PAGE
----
The other challenge is that pulse protein ingredients can often have a gritty or chalky mouthfeel, especially when used in beverage products, says Regina Bertoldo, food scientist at Healthy Food Ingredients. There are ways to overcome the challenges with texture as well as with flavor. “These undesirable characteristics can be eliminated and/or minimized by sprouting, roasting, or other process modifications such as enzyme modification, fermentation, etc.,” she says. “Formulating with ingredients that have strong favorable flavors including vanilla, chocolate, or fruits is also an easy way to reduce any off-flavors. Sweeteners such as honey, coconut sugar, or stevia can also be used to tone down off-flavors without detracting from the product appeal. A variety of plant protein sources, such as beans and rice, can also be blended to provide a more favorable flavor and texture combination. In addition, plant proteins can easily be incorporated into baked goods to enhance the nutritional and market value without greatly affecting functionality, flavor, or texture of the product.”
Functional Benefits of Nuts
Nuts are delicious eaten on their own, as toppings on baked goods, or as inclusions in bars. They also serve as alternative ingredients, standing in for cow’s milk, wheat flour, and soy or whey protein powders. And they boast nutrition that health-conscious consumers enjoy. Take almonds, for instance. Because almonds are nutrient dense—protein, calcium, fiber, vitamin E, riboflavin, and niacin are six essential nutrients that almonds are rich in—they are critical to satiety, according to the Almond Board of California, Modesto, Calif. (almonds.com). The organization adds that the protein, fiber, and fat content in particular are generating interest among product developers wanting to formulate more satiety into “free-from” products.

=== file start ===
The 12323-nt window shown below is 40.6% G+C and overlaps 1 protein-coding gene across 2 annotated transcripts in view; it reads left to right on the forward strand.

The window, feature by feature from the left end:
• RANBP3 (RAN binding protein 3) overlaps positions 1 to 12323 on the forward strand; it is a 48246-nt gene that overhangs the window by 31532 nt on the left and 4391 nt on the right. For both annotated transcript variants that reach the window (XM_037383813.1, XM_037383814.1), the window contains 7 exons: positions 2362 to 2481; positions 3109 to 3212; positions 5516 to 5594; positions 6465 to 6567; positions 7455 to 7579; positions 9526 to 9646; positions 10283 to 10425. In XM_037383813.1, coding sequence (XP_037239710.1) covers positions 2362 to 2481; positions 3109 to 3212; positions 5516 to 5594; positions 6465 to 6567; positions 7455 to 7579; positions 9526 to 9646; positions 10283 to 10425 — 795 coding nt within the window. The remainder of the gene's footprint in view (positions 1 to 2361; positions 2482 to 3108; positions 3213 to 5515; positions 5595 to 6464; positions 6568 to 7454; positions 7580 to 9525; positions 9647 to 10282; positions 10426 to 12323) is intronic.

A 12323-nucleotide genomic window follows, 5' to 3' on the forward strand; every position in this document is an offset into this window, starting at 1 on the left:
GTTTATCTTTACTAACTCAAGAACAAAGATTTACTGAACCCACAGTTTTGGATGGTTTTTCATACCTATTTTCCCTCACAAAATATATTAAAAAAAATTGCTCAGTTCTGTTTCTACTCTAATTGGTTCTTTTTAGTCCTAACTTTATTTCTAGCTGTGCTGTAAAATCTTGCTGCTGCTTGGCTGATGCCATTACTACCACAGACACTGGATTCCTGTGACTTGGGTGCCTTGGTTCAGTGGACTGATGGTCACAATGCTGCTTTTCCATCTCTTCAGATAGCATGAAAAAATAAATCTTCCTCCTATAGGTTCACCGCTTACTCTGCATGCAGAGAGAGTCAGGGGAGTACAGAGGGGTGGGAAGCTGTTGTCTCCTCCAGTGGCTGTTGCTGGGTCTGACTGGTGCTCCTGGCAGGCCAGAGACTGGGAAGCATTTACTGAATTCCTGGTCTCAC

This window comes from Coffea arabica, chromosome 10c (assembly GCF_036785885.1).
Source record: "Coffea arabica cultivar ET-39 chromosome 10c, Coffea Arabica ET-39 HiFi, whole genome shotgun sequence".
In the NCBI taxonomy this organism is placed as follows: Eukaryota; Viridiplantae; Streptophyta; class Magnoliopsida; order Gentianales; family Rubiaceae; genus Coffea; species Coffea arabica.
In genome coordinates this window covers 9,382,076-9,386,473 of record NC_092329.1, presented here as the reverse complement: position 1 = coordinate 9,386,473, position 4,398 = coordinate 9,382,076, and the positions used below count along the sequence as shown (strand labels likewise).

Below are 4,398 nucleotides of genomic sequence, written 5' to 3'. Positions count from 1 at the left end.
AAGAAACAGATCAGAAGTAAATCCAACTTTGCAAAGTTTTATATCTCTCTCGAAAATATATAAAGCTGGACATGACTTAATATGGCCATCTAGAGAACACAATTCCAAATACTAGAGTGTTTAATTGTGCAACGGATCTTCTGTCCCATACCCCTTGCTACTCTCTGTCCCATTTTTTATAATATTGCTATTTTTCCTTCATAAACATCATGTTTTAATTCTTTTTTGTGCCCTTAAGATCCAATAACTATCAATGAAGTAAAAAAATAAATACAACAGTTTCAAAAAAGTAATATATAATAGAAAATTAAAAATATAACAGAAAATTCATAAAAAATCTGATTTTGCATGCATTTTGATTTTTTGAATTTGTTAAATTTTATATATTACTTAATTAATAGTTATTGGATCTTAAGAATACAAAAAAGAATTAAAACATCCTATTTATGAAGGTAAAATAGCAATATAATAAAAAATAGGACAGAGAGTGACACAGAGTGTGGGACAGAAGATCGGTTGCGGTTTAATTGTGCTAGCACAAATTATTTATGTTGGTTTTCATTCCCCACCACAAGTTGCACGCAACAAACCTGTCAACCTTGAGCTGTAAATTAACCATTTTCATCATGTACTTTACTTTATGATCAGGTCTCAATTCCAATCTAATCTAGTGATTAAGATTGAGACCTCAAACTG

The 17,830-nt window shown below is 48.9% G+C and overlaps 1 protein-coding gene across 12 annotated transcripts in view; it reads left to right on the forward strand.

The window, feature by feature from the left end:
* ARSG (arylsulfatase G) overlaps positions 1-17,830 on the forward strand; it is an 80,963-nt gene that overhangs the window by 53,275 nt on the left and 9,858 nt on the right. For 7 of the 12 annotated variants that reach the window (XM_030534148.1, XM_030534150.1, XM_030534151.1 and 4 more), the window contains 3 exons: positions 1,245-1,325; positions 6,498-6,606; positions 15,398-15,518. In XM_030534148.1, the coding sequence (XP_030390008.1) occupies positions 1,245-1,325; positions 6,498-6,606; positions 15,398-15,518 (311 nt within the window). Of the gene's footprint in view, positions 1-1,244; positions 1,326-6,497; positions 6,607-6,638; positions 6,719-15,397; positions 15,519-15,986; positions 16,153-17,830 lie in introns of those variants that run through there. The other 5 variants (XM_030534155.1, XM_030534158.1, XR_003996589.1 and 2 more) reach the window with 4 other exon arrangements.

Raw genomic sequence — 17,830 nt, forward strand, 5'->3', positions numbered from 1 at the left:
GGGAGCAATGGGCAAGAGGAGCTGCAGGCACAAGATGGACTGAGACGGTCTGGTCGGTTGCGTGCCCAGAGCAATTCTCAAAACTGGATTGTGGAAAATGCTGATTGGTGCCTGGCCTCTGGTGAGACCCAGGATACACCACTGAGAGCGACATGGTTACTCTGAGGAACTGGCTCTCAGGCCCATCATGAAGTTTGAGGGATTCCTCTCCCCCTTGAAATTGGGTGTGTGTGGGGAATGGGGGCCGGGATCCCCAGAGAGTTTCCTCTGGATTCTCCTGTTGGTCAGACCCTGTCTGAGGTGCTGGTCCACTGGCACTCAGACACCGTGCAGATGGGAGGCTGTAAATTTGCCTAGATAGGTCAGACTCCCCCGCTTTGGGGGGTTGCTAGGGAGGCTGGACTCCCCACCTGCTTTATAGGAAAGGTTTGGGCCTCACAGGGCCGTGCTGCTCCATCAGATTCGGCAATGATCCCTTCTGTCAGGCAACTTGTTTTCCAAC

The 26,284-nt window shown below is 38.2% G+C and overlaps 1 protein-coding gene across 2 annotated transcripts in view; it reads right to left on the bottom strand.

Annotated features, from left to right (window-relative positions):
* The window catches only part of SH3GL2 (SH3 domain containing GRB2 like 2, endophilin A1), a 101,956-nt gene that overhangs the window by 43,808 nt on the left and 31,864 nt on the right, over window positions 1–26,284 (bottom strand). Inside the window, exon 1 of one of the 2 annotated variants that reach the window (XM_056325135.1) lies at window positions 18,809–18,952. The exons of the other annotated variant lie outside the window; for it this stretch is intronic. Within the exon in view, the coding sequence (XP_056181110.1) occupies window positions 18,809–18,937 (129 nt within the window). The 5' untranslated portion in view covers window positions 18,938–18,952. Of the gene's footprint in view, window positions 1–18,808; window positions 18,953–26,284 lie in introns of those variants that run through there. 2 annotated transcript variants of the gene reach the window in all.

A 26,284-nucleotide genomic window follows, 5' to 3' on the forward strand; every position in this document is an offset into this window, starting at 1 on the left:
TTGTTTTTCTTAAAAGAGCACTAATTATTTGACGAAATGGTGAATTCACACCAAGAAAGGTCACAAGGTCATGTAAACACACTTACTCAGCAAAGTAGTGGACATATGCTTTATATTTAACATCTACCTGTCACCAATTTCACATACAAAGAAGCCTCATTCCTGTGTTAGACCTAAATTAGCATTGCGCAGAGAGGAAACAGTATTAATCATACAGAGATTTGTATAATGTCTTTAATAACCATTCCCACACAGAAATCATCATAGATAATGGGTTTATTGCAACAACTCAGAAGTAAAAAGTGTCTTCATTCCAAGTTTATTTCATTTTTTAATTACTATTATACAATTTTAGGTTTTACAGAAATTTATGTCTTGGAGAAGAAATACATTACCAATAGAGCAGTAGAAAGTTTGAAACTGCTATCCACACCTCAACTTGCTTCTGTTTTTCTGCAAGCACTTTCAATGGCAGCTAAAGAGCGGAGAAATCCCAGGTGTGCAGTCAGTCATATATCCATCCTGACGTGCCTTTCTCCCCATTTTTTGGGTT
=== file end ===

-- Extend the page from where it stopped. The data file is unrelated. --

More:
Living a gluten-free lifestyle is still important to some consumers, while others are limiting their overall grain consumption. Nut flours and meals can replace wheat flour or grains in food and beverage products that meet the needs of these consumers. Hazelnut, pecan, walnut, almond, cashew, and peanut in “flour,” or powder, form feature functional benefits in a range of applications, particularly bakery, and each possesses its own distinctive levels of key nutrients. Almond flour is widely available, and peanut flour is also having a moment, as more food manufacturers discover the possibilities of formulating with these ingredients.
One of the benefits of almond flour is its taste and smooth texture, whereas many gluten-free flours tend to be gritty and rough or have an off-taste, says Jeff Smith, director of marketing for Blue Diamond Almonds Global Ingredients Division, Sacramento, Calif. (bdingredients.com). “While traditional baked goods may become dry and stale in a day or two, those prepared with almond flour stay moist for days. Because almond flour does not contain gluten, there is no need to worry about over mixing batters, which can make cakes, pie crusts, and quick bread dense and chewy in texture. Because of its taste, texture, and overall nutritional value, it is an optimum flour substitute and works in both sweet and savory dishes.”
Bakers need to keep in mind that almond flour cannot be substituted cup for cup in baking applications. Also, fats and oils can be reduced by about 25% when baking with almond flour since it has a higher fat content than traditional flour, and sugar can be reduced by about 25% in baked goods because almonds have a sweet flavor on their own, says Smith. Bakers will need to add a binder like egg whites to almond flour batters and doughs to help give them structure, which is a key function of gluten. Blue Diamond Almonds produces three forms of almond flour: extra-fine blanched, extra-fine natural, and fine blanched. All can be used in many bakery applications, and the fine blanched version can also be used as an alternative to breadcrumbs in coatings for fried poultry, fish, and vegetables without becoming greasy or soggy, says Smith.